The show at Sacramento was a week of learning for me. I have shown in the highs on my horse and the hunters and equitation on a very nice 6 year old. The highs presented a challenge for my horse and I because we have not showed in an indoor ring for a long time and I am still in the process of trying to stay consistent jumping 1.40m. The courses were challenging enough and I had a couple of rails due to silly mistakes on mine or my horses part. Saturday, my horse jumped very well in the the 1.40m and had the best time with a cheap rail at the second to last jump. I felt prepared for the high jr/ao classic on Sunday. I learned a number of valuable lessons in the indoor ring and riding a nice green horse in the hunter ring during the week. The staff from West Palms Events went out of their way to give me the awesome opportunity to shadow key players in the running of the horse show such as the course designer and the head FEI vet. I was given a new perspective and respect for just how much goes into running a successful show like this one from these experiences. Especially how many people work in the background quietly making the show run smoothly and effectively.

244GLEN2245_IAN_MCFARLANE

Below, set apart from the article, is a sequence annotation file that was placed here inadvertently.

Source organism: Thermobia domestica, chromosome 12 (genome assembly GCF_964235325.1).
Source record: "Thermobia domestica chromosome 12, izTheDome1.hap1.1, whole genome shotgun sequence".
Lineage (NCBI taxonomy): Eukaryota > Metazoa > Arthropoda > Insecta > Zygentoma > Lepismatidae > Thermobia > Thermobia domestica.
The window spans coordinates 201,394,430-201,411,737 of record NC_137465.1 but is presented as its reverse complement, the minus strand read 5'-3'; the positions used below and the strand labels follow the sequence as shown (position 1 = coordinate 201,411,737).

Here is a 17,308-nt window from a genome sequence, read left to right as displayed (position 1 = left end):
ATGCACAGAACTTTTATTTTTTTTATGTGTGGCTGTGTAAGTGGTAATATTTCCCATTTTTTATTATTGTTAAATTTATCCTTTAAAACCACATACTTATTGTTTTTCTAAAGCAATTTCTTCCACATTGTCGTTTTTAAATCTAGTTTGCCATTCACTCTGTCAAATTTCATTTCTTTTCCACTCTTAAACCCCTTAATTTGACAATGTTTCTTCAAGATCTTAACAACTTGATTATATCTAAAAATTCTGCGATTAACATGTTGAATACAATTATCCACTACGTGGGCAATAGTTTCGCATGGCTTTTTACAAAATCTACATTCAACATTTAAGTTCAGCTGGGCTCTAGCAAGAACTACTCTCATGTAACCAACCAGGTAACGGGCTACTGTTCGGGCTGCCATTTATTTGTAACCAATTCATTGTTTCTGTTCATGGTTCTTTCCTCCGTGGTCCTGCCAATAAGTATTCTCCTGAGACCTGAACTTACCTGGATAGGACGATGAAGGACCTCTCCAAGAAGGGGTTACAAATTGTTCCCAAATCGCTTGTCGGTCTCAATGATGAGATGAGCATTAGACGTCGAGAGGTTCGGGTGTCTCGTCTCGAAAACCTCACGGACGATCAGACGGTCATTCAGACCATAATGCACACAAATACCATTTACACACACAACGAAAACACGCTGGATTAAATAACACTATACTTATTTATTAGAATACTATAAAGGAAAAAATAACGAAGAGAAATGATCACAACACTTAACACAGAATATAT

On a different note looking back on this week I learned the most valuable lesson through mistakes. I made a few mistakes over the course of the show that I will not allow myself to repeat. Sparing the details I now see just how important it is to be professional and optimistic as an up and coming rider. I learned more from some of the mistakes and errors i made than any success has taught me. When faced with a mistake or hardship it is important to me to both learn from it and to only take the good out of it. By this I mean acknowledging where I went wrong but then moving on and letting it go while taking away a lesson or an important observation from it. This applies to anything in my life in or out of the show ring. I also found that by simply observing the most successful riders and trainers there is almost always a common theme. That being a professional appearance, attitude, and demeanor. As I mature I look back on childish things I have done and I try to not repeat them. My current goal within this sport and business is to work on being as professional as I can be.

Share with a friend...
Share on FacebookTweet about this on TwitterPin on PinterestEmail this to someone